Safety Practices

Even Plants Can Be Poisonous

Plants are important to our health and well-being, and they can help children understand and respect the natural world. However, some plants and seeds can be harmful when eaten or touched. According to Caring for Our Children Standard Prohibition of Poisonous Plants, poisonous or potentially harmful plants are not allowed in any part of a child care facility. If Head Start management or staff are unsure whether a plant is toxic, they can work with the Poison Control Center (1-800-222-1222) to identify it and determine whether it is safe. Review the list of common household plants to learn which are poisonous. Staff also can share the list with families so they can protect their children and pets from toxic plants at home.

See PDF version: Even Plants Can Be Poisonous

Learn the names of your plants and label them. Below is a list of some of the more common indoor and outdoor plants that you may have in your home. This list is not a complete list. If you have a plant around your home that is not on the list, you may call the Poison Center at 1-800-222-1222 to find out how poisonous it may be. You must know either the common name or the botanical name in order for the Poison Center to determine if it is poisonous. It is not possible to do plant or berry identifications over the phone, so check with a nursery for identification of all unknown plants. Carefully supervise children playing near poisonous plants. Call 1-800-222-1222 immediately if a child samples a mushroom or possibly poisonous plant.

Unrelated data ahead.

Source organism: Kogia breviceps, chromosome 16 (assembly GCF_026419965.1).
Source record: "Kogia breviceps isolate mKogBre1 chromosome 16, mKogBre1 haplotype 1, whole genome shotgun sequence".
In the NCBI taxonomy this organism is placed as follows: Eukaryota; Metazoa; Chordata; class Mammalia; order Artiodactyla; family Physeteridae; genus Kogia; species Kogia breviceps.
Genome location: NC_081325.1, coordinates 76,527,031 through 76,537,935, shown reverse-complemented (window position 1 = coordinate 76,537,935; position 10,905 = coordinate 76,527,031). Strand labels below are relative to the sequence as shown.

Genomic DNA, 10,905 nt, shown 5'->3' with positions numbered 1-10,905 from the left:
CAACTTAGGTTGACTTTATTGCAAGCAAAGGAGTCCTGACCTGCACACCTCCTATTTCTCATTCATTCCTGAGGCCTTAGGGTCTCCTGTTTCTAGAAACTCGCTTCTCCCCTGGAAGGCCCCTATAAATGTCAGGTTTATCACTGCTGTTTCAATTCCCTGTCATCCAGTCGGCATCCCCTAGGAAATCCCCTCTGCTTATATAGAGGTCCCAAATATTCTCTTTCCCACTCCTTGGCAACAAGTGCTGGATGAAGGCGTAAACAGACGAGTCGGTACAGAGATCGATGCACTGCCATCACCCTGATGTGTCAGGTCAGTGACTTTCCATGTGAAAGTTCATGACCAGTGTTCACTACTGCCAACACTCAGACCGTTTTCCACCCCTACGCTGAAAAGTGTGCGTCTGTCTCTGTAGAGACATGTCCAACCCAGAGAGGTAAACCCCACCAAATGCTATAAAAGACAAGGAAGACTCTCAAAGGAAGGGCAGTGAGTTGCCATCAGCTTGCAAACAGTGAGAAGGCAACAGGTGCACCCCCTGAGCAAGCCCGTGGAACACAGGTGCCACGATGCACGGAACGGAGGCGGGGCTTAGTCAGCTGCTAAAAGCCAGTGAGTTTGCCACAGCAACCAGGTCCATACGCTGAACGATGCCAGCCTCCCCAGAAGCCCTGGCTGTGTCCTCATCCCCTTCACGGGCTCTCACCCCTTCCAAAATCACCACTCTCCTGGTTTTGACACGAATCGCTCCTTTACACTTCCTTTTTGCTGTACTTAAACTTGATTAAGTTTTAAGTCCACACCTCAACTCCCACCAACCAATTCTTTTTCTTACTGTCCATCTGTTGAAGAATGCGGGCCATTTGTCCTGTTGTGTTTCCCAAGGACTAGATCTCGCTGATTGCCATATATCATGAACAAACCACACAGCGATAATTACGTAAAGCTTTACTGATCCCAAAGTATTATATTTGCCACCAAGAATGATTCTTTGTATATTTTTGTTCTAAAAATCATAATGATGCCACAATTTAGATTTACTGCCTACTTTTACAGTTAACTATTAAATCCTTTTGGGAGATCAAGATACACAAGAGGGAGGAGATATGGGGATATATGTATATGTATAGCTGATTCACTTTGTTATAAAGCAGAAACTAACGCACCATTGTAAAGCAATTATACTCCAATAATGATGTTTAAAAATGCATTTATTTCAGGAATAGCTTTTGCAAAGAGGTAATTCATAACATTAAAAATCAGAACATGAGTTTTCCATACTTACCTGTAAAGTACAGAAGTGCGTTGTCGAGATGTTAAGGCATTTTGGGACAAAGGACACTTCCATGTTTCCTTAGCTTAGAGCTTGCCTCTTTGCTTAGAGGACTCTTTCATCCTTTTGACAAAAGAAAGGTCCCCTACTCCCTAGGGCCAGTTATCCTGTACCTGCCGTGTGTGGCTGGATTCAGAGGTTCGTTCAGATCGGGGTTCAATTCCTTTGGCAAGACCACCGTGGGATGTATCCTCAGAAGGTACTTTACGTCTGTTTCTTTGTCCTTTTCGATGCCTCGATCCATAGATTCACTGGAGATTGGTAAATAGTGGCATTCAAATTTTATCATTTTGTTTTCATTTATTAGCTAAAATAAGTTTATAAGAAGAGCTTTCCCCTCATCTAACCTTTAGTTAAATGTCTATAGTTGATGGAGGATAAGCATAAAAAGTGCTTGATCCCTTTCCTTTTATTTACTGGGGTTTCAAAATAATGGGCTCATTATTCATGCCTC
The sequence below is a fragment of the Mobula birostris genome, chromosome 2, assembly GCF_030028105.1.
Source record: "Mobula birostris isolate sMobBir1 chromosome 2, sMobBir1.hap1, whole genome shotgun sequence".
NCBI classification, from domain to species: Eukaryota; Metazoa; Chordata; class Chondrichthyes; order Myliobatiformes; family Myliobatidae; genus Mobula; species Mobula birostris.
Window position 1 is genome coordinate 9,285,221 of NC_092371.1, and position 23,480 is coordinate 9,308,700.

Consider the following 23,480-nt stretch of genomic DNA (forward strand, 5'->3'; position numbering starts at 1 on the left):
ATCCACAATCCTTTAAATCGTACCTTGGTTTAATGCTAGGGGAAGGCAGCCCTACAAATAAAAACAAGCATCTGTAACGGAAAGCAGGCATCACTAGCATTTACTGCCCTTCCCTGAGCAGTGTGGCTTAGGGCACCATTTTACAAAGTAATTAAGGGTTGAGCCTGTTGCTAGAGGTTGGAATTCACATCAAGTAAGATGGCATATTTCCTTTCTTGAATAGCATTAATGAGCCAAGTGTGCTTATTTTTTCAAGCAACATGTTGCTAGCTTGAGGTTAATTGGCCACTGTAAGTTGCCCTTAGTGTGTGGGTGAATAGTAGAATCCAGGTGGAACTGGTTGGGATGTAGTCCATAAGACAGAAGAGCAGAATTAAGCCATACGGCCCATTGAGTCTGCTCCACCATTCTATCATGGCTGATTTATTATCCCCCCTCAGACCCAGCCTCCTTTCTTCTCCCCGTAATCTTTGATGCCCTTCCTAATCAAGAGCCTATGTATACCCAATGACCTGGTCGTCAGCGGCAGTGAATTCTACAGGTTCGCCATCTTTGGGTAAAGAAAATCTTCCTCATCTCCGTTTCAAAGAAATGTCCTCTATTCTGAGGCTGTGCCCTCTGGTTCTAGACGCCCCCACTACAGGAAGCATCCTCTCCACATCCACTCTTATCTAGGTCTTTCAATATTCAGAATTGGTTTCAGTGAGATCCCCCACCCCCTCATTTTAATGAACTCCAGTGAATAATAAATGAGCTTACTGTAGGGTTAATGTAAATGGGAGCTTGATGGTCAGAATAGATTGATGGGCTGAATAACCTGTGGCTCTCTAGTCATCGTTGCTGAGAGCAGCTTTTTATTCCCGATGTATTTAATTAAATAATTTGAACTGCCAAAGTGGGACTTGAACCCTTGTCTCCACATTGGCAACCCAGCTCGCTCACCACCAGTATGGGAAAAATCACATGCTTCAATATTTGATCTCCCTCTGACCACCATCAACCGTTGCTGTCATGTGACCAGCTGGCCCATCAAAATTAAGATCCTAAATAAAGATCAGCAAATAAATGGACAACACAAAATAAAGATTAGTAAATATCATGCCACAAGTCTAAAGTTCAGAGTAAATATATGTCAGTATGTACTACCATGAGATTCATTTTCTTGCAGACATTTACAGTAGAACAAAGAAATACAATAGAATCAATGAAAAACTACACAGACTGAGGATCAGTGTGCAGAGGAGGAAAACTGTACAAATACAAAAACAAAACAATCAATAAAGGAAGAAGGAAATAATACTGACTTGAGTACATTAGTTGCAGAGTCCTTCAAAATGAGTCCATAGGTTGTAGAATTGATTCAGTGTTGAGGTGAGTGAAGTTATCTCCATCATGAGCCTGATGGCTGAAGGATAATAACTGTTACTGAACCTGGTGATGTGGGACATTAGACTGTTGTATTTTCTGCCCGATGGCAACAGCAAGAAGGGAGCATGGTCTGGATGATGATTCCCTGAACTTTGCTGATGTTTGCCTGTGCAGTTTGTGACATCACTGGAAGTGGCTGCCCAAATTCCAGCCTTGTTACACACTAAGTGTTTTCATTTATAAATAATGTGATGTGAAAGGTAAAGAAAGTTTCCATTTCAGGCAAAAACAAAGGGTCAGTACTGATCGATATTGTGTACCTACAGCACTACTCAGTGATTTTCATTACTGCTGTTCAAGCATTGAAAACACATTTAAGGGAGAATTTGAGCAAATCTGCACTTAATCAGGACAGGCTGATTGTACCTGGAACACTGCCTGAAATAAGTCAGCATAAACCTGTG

Non-Poisonous Plants
Common NameBotanical Name
African violetSaintpaulia ionantha
Christmas cactusSchlumbergera bridgesii
DandelionTaraxacum officinale
JadeCrassula argentea
Marigold CalendulaTagetes
PoinsettiaEuphorbia pulcherrima (may cause irritation only)
Spider plantChlorophytum comosum
Swedish ivyPlectranthus australia
Wandering JewTradescantia fluminesis
Wild strawberryFragaria virginiensis


Poisonous Plants
Common NameBotanical Name
Azalea, rhododendronRhododendron
Castor beanRicinis communis
Deadly nightshadeAtropa belladonna
Elephant EarColocasia esculenta
FoxgloveDigitalis purpurea
Fruit pits and seedscontain cyanogenic glycosides
Jerusalem cherrySolanum pseudocapsicum
Jimson weedDatura stramonium
LantanaLantana camara
Lily-of-the-valleyConvalleria majalis
MayapplePodophyllum peltatum
MistletoeViscum album
Morning gloryIpomoea
Mountain laurelKalmia iatifolia
NightshadeSalanum spp.
OleanderNerium oleander
Peace lilySpathiphyllum
PokeweedPhytolacca americana
PothosEpipremnum aureum

Source: National Capital Poison Center ( Photos of selected plants in this appendix are available at